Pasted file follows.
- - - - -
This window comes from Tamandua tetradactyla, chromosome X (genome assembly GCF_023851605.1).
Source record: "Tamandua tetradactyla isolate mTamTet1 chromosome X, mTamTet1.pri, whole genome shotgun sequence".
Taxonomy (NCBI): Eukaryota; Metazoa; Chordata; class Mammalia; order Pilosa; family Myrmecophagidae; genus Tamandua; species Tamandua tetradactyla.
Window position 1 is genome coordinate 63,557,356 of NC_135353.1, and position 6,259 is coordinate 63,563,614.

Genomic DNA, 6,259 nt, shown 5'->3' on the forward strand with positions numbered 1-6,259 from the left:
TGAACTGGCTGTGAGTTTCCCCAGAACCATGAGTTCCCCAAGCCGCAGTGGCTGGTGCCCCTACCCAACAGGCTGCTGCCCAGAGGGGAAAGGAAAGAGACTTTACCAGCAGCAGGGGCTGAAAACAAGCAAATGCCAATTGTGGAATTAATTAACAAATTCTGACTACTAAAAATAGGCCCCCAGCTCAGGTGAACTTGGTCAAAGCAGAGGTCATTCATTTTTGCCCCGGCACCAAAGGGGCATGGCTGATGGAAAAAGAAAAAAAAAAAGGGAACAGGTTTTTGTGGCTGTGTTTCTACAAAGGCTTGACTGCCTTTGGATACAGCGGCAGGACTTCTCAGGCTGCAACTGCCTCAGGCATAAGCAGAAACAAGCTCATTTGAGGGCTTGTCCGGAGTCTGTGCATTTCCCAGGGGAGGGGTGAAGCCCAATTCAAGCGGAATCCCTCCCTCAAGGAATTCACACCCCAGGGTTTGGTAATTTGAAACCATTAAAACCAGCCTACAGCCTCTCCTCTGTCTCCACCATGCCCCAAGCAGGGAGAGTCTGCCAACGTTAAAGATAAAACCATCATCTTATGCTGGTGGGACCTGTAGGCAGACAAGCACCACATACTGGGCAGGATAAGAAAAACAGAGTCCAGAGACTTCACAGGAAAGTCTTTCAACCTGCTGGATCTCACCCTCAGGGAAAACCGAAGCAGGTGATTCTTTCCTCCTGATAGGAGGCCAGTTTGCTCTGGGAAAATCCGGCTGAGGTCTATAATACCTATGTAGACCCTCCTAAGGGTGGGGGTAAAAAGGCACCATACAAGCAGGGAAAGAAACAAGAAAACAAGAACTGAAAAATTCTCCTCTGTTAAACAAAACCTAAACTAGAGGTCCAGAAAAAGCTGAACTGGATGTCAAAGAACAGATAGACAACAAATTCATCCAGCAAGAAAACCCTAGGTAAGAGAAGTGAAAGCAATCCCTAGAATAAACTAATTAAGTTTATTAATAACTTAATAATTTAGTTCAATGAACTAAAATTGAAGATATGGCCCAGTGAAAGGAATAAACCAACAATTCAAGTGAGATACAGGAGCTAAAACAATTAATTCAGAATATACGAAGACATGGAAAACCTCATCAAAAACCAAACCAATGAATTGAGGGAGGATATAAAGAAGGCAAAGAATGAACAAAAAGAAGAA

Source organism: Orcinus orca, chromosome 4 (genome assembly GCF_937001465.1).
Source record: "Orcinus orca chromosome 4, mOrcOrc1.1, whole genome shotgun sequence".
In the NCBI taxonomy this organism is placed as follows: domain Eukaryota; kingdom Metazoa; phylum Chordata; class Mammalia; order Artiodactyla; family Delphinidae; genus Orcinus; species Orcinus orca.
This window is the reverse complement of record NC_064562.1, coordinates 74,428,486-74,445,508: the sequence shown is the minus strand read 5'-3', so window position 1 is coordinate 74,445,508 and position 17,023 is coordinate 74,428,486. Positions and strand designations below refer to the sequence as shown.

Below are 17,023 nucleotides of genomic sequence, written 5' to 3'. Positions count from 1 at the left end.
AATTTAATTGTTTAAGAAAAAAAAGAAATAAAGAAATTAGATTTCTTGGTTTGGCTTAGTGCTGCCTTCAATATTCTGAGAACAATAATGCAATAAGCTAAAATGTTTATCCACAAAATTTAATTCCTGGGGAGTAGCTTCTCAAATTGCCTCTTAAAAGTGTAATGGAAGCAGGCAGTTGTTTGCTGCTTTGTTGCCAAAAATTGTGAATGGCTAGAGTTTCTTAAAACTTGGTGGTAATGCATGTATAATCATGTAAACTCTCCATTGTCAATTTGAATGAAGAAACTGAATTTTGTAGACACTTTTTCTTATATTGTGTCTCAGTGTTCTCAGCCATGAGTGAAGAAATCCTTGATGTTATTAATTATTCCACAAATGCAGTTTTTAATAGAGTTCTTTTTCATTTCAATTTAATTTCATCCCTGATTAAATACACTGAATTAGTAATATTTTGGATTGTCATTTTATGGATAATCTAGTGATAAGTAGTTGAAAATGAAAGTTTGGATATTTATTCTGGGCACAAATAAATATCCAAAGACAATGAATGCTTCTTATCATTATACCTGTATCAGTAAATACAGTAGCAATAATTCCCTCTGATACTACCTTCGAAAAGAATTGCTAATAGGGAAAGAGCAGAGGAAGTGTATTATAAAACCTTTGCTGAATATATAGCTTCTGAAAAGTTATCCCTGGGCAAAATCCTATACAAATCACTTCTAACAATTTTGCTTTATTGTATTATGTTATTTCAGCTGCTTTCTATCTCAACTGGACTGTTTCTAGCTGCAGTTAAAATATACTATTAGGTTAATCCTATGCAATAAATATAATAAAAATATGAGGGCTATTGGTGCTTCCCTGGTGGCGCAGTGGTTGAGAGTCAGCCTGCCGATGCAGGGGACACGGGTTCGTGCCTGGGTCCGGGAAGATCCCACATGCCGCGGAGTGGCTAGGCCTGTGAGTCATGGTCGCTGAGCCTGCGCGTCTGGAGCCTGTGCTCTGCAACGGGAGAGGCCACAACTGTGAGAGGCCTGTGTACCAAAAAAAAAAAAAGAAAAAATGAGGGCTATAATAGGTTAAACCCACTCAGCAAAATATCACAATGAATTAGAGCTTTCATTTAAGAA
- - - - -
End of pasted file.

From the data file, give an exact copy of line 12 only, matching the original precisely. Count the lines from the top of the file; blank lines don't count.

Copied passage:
AATTTAATTGTTTAAGAAAAAAAAGAAATAAAGAAATTAGATTTCTTGGTTTGGCTTAGTGCTGCCTTCAATATTCTGAGAACAATAATGCAATAAGCTAAAATGTTTATCCACAAAATTTAATTCCTGGGGAGTAGCTTCTCAAATTGCCTCTTAAAAGTGTAATGGAAGCAGGCAGTTGTTTGCTGCTTTGTTGCCAAAAATTGTGAATGGCTAGAGTTTCTTAAAACTTGGTGGTAATGCATGTATAATCATGTAAACTCTCCATTGTCAATTTGAATGAAGAAACTGAATTTTGTAGACACTTTTTCTTATATTGTGTCTCAGTGTTCTCAGCCATGAGTGAAGAAATCCTTGATGTTATTAATTATTCCACAAATGCAGTTTTTAATAGAGTTCTTTTTCATTTCAATTTAATTTCATCCCTGATTAAATACACTGAATTAGTAATATTTTGGATTGTCATTTTATGGATAATCTAGTGATAAGTAGTTGAAAATGAAAGTTTGGATATTTATTCTGGGCACAAATAAATATCCAAAGACAATGAATGCTTCTTATCATTATACCTGTATCAGTAAATACAGTAGCAATAATTCCCTCTGATACTACCTTCGAAAAGAATTGCTAATAGGGAAAGAGCAGAGGAAGTGTATTATAAAACCTTTGCTGAATATATAGCTTCTGAAAAGTTATCCCTGGGCAAAATCCTATACAAATCACTTCTAACAATTTTGCTTTATTGTATTATGTTATTTCAGCTGCTTTCTATCTCAACTGGACTGTTTCTAGCTGCAGTTAAAATATACTATTAGGTTAATCCTATGCAATAAATATAATAAAAATATGAGGGCTATTGGTGCTTCCCTGGTGGCGCAGTGGTTGAGAGTCAGCCTGCCGATGCAGGGGACACGGGTTCGTGCCTGGGTCCGGGAAGATCCCACATGCCGCGGAGTGGCTAGGCCTGTGAGTCATGGTCGCTGAGCCTGCGCGTCTGGAGCCTGTGCTCTGCAACGGGAGAGGCCACAACTGTGAGAGGCCTGTGTACCAAAAAAAAAAAAAGAAAAAATGAGGGCTATAATAGGTTAAACCCACTCAGCAAAATATCACAATGAATTAGAGCTTTCATTTAAGAA